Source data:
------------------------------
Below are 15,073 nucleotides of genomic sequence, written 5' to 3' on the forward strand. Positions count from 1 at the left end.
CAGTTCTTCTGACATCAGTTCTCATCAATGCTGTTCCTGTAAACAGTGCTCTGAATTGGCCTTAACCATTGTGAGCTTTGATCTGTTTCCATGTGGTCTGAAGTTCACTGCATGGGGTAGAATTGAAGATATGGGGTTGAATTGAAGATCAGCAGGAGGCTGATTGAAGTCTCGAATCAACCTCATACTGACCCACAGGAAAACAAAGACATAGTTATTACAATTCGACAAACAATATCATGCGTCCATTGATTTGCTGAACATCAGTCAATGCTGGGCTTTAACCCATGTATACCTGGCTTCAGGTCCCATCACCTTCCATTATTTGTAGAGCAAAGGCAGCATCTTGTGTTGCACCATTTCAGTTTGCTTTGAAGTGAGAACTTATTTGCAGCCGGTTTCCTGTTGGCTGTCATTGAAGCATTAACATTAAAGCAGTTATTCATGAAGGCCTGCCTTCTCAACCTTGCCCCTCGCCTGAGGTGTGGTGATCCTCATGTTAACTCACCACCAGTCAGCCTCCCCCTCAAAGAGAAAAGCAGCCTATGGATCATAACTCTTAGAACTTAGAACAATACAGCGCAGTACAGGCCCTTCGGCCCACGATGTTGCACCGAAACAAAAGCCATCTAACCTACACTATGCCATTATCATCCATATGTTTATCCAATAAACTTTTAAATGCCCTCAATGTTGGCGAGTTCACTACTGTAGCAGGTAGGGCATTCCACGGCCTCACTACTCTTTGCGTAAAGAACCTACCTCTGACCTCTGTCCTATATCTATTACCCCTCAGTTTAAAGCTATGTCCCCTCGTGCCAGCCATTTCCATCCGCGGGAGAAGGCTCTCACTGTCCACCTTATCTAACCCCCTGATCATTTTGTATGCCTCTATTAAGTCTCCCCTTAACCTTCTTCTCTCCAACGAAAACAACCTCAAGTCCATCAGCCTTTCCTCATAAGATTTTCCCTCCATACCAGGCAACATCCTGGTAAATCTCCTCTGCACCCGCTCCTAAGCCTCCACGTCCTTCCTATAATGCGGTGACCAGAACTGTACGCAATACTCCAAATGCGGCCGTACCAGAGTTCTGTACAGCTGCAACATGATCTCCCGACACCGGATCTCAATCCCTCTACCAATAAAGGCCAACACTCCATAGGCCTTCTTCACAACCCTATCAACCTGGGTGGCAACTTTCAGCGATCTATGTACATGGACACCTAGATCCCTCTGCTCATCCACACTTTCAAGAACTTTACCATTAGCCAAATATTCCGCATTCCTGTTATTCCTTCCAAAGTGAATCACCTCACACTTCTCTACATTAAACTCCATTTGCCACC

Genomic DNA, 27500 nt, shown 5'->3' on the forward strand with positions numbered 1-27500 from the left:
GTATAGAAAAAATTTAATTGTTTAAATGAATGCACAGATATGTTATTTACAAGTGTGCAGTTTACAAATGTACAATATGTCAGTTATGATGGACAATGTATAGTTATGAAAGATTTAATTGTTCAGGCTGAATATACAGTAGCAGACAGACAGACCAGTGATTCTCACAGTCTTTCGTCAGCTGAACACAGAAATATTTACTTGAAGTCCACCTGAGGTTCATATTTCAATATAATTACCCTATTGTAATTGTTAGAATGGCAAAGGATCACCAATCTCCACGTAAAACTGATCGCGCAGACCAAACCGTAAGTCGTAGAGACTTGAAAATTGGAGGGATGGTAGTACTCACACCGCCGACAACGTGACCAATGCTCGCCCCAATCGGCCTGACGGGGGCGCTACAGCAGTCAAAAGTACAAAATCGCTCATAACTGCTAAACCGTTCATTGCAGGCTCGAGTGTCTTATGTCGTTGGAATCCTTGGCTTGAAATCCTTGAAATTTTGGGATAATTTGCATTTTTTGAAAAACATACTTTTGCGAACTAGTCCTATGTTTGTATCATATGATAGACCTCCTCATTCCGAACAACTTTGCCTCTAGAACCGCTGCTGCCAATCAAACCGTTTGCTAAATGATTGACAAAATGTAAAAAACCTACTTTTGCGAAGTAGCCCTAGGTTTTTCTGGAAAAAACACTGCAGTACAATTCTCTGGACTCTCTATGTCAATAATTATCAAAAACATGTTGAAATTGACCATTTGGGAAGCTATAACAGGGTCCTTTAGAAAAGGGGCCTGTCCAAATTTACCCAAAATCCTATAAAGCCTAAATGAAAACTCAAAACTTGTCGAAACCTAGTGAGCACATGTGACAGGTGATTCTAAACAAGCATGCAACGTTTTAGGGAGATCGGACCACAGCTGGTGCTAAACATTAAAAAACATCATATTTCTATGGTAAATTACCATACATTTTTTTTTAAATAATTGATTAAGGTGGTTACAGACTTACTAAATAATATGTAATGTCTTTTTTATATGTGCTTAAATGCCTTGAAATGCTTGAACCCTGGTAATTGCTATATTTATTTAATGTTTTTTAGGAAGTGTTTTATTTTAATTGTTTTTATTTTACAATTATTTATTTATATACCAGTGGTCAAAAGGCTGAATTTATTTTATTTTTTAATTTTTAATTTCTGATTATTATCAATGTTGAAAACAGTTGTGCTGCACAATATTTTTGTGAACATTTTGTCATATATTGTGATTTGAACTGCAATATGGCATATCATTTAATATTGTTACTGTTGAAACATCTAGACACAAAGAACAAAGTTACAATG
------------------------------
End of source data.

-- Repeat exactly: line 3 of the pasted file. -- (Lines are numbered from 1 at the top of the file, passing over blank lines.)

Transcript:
Genomic DNA, 27500 nt, shown 5'->3' on the forward strand with positions numbered 1-27500 from the left: